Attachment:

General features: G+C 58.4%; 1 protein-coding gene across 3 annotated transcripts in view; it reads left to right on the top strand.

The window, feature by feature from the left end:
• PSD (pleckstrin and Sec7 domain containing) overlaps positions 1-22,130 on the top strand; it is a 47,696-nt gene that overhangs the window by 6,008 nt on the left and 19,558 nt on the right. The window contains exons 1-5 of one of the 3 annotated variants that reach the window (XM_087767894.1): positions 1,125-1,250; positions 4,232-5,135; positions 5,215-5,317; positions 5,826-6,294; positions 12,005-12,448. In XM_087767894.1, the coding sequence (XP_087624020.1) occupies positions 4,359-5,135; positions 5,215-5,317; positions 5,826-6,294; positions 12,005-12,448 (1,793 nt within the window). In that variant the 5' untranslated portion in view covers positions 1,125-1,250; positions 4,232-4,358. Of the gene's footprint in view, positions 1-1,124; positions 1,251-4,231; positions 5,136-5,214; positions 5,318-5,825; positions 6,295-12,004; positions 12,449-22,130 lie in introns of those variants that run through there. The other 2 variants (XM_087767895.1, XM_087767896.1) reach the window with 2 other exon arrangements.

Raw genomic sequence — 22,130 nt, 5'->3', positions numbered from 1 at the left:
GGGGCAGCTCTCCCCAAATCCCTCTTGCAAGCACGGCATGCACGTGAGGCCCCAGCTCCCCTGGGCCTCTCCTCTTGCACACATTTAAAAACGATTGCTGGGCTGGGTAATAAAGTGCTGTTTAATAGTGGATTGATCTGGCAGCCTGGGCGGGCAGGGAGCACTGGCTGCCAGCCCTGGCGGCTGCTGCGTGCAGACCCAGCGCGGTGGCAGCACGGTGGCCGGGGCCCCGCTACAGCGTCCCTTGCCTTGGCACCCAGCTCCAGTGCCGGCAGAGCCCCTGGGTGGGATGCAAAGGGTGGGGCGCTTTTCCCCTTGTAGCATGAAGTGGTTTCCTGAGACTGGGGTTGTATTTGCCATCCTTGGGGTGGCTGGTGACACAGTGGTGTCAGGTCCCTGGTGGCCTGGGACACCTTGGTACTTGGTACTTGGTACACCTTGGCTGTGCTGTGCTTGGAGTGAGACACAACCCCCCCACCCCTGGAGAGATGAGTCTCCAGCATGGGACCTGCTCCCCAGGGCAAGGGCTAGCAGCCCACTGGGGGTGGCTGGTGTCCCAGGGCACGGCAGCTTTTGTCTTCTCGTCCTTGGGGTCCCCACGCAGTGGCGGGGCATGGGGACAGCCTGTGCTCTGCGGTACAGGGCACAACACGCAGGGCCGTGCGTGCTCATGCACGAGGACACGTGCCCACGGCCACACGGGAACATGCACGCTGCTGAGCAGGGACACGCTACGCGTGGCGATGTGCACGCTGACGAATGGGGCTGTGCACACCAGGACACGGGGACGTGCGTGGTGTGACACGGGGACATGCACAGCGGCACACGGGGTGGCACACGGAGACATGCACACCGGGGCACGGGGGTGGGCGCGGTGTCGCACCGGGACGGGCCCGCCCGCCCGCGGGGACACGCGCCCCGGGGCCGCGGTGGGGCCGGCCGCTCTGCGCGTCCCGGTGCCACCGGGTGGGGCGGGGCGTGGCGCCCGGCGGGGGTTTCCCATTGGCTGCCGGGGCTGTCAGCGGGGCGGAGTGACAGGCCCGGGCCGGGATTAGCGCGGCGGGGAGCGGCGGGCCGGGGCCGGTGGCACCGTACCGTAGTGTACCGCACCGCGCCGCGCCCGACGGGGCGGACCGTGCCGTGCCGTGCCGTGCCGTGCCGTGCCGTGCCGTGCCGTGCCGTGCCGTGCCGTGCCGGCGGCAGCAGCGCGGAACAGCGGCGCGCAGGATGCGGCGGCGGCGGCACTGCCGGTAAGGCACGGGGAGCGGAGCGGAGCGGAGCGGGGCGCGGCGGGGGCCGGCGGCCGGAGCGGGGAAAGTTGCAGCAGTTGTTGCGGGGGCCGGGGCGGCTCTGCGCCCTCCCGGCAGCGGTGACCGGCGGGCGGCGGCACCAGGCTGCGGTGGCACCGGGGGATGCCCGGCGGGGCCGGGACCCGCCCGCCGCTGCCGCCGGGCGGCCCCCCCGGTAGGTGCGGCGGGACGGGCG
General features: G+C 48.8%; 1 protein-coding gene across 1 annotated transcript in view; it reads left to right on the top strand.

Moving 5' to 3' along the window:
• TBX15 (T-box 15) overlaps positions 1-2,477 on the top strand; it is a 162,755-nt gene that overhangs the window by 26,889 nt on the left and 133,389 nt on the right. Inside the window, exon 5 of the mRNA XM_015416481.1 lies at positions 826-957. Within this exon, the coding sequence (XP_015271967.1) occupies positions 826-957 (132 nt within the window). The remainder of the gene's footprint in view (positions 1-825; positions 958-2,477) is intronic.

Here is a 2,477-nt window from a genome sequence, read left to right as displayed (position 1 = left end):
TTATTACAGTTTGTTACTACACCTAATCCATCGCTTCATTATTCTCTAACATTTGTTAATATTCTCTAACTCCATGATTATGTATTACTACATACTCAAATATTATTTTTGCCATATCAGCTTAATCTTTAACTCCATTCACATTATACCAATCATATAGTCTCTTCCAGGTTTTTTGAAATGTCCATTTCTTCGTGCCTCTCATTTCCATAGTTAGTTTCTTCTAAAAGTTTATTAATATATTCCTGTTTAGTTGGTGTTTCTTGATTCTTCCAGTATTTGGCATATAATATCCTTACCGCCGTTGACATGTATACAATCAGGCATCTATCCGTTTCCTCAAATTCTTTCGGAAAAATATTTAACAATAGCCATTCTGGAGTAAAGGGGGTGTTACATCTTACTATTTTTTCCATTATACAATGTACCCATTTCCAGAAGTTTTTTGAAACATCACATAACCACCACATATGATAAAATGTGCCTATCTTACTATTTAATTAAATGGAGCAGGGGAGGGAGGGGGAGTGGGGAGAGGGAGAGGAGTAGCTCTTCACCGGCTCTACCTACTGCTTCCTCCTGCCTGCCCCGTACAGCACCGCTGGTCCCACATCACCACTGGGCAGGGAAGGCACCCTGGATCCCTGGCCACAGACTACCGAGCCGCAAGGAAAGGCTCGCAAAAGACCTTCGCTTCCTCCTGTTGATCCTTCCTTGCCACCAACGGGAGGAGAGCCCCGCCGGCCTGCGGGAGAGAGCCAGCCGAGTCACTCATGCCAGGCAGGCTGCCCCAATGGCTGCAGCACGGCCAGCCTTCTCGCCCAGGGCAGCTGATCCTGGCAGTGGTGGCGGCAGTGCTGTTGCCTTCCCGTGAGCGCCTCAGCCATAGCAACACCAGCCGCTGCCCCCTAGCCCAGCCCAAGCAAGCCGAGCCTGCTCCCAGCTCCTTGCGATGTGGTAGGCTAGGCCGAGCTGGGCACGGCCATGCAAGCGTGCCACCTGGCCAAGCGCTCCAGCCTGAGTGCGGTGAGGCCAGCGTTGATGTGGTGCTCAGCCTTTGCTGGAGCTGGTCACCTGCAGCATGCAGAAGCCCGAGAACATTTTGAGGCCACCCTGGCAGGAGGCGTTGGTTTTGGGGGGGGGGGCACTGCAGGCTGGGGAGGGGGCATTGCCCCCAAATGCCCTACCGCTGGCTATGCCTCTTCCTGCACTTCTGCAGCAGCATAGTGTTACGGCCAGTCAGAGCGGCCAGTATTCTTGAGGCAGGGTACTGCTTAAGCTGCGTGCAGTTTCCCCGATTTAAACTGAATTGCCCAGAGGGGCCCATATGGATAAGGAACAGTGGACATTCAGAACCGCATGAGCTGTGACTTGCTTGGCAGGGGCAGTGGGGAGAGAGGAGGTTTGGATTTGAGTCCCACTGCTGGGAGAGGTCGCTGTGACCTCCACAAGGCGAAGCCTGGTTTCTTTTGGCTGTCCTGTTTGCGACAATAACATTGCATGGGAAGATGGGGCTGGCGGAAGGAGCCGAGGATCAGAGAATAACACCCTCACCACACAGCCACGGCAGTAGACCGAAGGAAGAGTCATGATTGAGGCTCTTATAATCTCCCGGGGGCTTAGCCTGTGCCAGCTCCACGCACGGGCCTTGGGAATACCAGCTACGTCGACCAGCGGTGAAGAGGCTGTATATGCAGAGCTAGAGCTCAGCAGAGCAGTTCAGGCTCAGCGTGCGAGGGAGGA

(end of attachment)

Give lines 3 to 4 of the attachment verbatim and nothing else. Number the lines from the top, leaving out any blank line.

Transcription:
• PSD (pleckstrin and Sec7 domain containing) overlaps positions 1-22,130 on the top strand; it is a 47,696-nt gene that overhangs the window by 6,008 nt on the left and 19,558 nt on the right. The window contains exons 1-5 of one of the 3 annotated variants that reach the window (XM_087767894.1): positions 1,125-1,250; positions 4,232-5,135; positions 5,215-5,317; positions 5,826-6,294; positions 12,005-12,448. In XM_087767894.1, the coding sequence (XP_087624020.1) occupies positions 4,359-5,135; positions 5,215-5,317; positions 5,826-6,294; positions 12,005-12,448 (1,793 nt within the window). In that variant the 5' untranslated portion in view covers positions 1,125-1,250; positions 4,232-4,358. Of the gene's footprint in view, positions 1-1,124; positions 1,251-4,231; positions 5,136-5,214; positions 5,318-5,825; positions 6,295-12,004; positions 12,449-22,130 lie in introns of those variants that run through there. The other 2 variants (XM_087767895.1, XM_087767896.1) reach the window with 2 other exon arrangements.

Raw genomic sequence — 22,130 nt, 5'->3', positions numbered from 1 at the left: